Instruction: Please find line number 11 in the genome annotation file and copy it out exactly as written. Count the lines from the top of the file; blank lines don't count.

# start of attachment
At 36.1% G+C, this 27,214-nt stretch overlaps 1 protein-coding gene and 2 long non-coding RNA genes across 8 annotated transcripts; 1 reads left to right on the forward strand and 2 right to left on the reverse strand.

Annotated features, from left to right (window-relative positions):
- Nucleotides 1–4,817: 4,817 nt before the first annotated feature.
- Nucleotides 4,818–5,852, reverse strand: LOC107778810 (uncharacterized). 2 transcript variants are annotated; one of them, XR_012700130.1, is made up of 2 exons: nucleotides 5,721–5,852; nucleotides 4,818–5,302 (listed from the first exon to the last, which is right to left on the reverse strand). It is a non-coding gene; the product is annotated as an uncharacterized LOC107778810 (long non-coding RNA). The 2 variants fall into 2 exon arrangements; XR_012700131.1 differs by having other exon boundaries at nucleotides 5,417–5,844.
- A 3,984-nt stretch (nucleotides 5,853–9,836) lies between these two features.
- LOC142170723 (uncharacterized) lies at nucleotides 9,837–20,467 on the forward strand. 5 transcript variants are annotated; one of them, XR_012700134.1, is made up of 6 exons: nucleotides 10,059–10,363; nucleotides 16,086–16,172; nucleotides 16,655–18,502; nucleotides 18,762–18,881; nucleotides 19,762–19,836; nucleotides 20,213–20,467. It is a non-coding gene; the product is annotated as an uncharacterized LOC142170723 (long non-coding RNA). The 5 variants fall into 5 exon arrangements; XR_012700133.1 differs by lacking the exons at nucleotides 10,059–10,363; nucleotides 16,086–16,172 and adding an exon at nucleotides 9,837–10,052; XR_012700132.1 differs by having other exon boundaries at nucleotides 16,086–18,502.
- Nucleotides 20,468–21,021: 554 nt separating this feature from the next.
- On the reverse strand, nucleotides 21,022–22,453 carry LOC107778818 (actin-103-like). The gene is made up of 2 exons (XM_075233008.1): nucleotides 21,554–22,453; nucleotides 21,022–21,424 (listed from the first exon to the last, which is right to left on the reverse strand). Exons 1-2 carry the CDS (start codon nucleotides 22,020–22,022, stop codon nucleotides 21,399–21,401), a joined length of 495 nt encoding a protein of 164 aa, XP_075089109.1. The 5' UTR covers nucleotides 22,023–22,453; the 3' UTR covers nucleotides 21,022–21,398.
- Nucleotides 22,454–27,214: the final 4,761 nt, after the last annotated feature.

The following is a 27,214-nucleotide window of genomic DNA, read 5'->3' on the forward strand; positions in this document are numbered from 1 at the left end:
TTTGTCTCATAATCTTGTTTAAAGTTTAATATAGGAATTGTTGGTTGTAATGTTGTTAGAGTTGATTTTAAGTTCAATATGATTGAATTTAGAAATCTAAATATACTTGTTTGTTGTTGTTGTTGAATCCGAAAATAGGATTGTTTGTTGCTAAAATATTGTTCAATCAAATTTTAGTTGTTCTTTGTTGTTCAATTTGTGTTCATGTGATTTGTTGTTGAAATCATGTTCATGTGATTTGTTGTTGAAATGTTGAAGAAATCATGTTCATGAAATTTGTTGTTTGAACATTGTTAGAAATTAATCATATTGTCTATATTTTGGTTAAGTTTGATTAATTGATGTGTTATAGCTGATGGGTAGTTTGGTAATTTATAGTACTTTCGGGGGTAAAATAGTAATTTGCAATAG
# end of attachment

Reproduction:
TTTGTCTCATAATCTTGTTTAAAGTTTAATATAGGAATTGTTGGTTGTAATGTTGTTAGAGTTGATTTTAAGTTCAATATGATTGAATTTAGAAATCTAAATATACTTGTTTGTTGTTGTTGTTGAATCCGAAAATAGGATTGTTTGTTGCTAAAATATTGTTCAATCAAATTTTAGTTGTTCTTTGTTGTTCAATTTGTGTTCATGTGATTTGTTGTTGAAATCATGTTCATGTGATTTGTTGTTGAAATGTTGAAGAAATCATGTTCATGAAATTTGTTGTTTGAACATTGTTAGAAATTAATCATATTGTCTATATTTTGGTTAAGTTTGATTAATTGATGTGTTATAGCTGATGGGTAGTTTGGTAATTTATAGTACTTTCGGGGGTAAAATAGTAATTTGCAATAG